Restoring landscapes across the Mount Alexander Region

Painted Button-quails in the garden

Posted on 29 May, 2018 by Tanya Loos

Connecting Country staff member Bonnie Humphreys has seen small, quail-like birds wandering around her garden for weeks, even on her doorstep. Until now, they’ve escaped Bonnie’s efforts to capture a photo and confirm identification as Painted Button-quail! The two birds seen here were resting quietly together.

Button-quails are a truly Australian group of birds. Although they look a lot like quails, DNA analysis suggests that button-quails are quite distant from all living groups of birds. Their behaviour is certainly very unusual!

Unlike most birds, it’s the brightly coloured female who calls, and attracts a male. They are polyandrous, with one female mating with several males in an area. After mating, the female builds a domed nest near the ground in a shrub or grass tussock, and lays three or four small white eggs. The male then incubates the young until hatching. Once hatched, the tiny little chicks fledge right away and the male feeds them for the next ten days or so. After this, the young button-quails can fend for themselves.

The birds pictured above could be either males, or immature birds. In females, the reddish patch is brighter. However, the depth of the colour red is quite variable according to light conditions and the position of the bird. Hence it’s quite tricky to identify the sex of the bird. (Happy to hear local birder expert opinion on this one!)

Bonnie’s visiting button-quails are a group of three birds, and the Handbook of Australian and New Zealand birds says they are most often seen in small family groups. At this time of year, breeding has finished, so maybe they are just being companionable and foraging together until the female starts her ‘booming’call.

Their foraging technique is also most unusual. Painted button-quails often feed in pairs, in grasses and leaf litter on the ground. They scratch and glean, spinning on alternate legs to create distinctive circular depressions, known as platelets. Platelets are often the only visible sign that the bird is present. The photo below shows the typical look of platelets in bushland with plenty of leaf litter.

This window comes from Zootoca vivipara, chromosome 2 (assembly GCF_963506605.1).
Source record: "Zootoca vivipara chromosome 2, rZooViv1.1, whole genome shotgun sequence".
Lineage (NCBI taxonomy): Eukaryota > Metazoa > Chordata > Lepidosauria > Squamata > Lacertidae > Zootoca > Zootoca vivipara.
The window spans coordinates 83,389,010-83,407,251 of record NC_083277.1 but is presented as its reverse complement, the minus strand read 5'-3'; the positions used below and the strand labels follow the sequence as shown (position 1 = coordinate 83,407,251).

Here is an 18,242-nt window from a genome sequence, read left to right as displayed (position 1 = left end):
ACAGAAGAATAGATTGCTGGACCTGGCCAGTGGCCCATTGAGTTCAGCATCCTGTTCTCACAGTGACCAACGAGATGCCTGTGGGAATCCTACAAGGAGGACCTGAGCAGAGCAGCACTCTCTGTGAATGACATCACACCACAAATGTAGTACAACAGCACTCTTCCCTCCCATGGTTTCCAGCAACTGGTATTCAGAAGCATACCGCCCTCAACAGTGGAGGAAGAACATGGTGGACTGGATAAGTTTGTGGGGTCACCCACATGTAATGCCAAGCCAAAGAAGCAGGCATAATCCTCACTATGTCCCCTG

There’s been extensive feeding activity in leaf litter and lawn areas at Bonnie’s place. It was hard to capture on camera the sheer extent of the ground being worked over by these enthusiastic little birds.

 

Painted button-quails are a member of the threatened Victorian Temperate Woodland bird Community. They are notoriously difficult to capture during typical (20 minute, 2 ha) bird surveys, so we welcome any sightings and observations. You can download a sightings sheet here, and let us know where and when you’ve seen button-quails, or their platelets.

In 2011, Echidna Walkabout Tours captured this amazing footage of a Painted Button-quail foraging in leaf litter in urban Port Melbourne! Do watch the whole video because at the end the female puffs herself up like a frog and starts calling her booming call. The low frequency call is difficult to hear on the video, but you can see the amazing behaviour!

2 responses to “Painted Button-quails in the garden”

  1. Terese Bock says:

    There are button quail on my property at bassett lane Hildene Victoria

  2. Sue Boekel says:

    What a fabulous story! A great way to start the day!

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